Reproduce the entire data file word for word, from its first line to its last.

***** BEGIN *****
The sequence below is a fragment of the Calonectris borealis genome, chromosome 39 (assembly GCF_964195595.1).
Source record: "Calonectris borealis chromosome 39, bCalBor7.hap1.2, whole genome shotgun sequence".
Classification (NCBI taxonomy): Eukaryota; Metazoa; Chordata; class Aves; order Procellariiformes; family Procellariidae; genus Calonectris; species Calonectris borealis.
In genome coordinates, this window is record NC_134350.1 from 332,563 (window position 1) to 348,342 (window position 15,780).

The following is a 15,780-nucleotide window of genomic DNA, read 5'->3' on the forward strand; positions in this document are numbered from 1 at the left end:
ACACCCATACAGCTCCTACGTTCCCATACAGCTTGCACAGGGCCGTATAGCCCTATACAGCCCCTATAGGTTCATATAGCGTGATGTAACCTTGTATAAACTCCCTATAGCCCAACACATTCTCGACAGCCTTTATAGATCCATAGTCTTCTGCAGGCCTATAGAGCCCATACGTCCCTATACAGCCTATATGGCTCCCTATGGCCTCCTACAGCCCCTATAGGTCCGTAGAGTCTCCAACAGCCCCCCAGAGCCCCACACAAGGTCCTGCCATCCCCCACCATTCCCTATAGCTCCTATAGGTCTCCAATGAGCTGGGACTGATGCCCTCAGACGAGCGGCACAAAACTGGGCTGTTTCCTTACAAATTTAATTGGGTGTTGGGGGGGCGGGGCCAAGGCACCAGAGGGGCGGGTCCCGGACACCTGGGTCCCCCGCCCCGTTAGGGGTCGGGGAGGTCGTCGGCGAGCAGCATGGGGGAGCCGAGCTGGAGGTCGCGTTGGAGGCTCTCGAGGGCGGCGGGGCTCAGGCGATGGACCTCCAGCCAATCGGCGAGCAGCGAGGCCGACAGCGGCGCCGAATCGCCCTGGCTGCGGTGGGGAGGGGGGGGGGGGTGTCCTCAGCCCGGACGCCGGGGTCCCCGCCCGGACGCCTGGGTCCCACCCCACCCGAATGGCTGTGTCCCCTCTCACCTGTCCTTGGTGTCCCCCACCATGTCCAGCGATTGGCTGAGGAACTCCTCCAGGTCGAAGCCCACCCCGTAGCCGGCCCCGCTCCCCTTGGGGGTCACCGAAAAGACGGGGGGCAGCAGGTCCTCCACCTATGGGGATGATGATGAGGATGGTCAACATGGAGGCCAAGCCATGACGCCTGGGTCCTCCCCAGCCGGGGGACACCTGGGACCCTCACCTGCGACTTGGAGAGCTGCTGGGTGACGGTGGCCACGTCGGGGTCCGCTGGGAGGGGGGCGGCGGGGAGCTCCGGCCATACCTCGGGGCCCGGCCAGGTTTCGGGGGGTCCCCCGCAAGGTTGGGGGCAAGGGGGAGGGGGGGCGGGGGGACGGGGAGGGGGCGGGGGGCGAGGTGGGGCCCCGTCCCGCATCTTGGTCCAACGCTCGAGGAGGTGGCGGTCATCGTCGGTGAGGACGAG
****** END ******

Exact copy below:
The sequence below is a fragment of the Calonectris borealis genome, chromosome 39 (assembly GCF_964195595.1).
Source record: "Calonectris borealis chromosome 39, bCalBor7.hap1.2, whole genome shotgun sequence".
Classification (NCBI taxonomy): Eukaryota; Metazoa; Chordata; class Aves; order Procellariiformes; family Procellariidae; genus Calonectris; species Calonectris borealis.
In genome coordinates, this window is record NC_134350.1 from 332,563 (window position 1) to 348,342 (window position 15,780).

The following is a 15,780-nucleotide window of genomic DNA, read 5'->3' on the forward strand; positions in this document are numbered from 1 at the left end:
ACACCCATACAGCTCCTACGTTCCCATACAGCTTGCACAGGGCCGTATAGCCCTATACAGCCCCTATAGGTTCATATAGCGTGATGTAACCTTGTATAAACTCCCTATAGCCCAACACATTCTCGACAGCCTTTATAGATCCATAGTCTTCTGCAGGCCTATAGAGCCCATACGTCCCTATACAGCCTATATGGCTCCCTATGGCCTCCTACAGCCCCTATAGGTCCGTAGAGTCTCCAACAGCCCCCCAGAGCCCCACACAAGGTCCTGCCATCCCCCACCATTCCCTATAGCTCCTATAGGTCTCCAATGAGCTGGGACTGATGCCCTCAGACGAGCGGCACAAAACTGGGCTGTTTCCTTACAAATTTAATTGGGTGTTGGGGGGGCGGGGCCAAGGCACCAGAGGGGCGGGTCCCGGACACCTGGGTCCCCCGCCCCGTTAGGGGTCGGGGAGGTCGTCGGCGAGCAGCATGGGGGAGCCGAGCTGGAGGTCGCGTTGGAGGCTCTCGAGGGCGGCGGGGCTCAGGCGATGGACCTCCAGCCAATCGGCGAGCAGCGAGGCCGACAGCGGCGCCGAATCGCCCTGGCTGCGGTGGGGAGGGGGGGGGGGGTGTCCTCAGCCCGGACGCCGGGGTCCCCGCCCGGACGCCTGGGTCCCACCCCACCCGAATGGCTGTGTCCCCTCTCACCTGTCCTTGGTGTCCCCCACCATGTCCAGCGATTGGCTGAGGAACTCCTCCAGGTCGAAGCCCACCCCGTAGCCGGCCCCGCTCCCCTTGGGGGTCACCGAAAAGACGGGGGGCAGCAGGTCCTCCACCTATGGGGATGATGATGAGGATGGTCAACATGGAGGCCAAGCCATGACGCCTGGGTCCTCCCCAGCCGGGGGACACCTGGGACCCTCACCTGCGACTTGGAGAGCTGCTGGGTGACGGTGGCCACGTCGGGGTCCGCTGGGAGGGGGGCGGCGGGGAGCTCCGGCCATACCTCGGGGCCCGGCCAGGTTTCGGGGGGTCCCCCGCAAGGTTGGGGGCAAGGGGGAGGGGGGGCGGGGGGACGGGGAGGGGGCGGGGGGCGAGGTGGGGCCCCGTCCCGCATCTTGGTCCAACGCTCGAGGAGGTGGCGGTCATCGTCGGTGAGGACGAG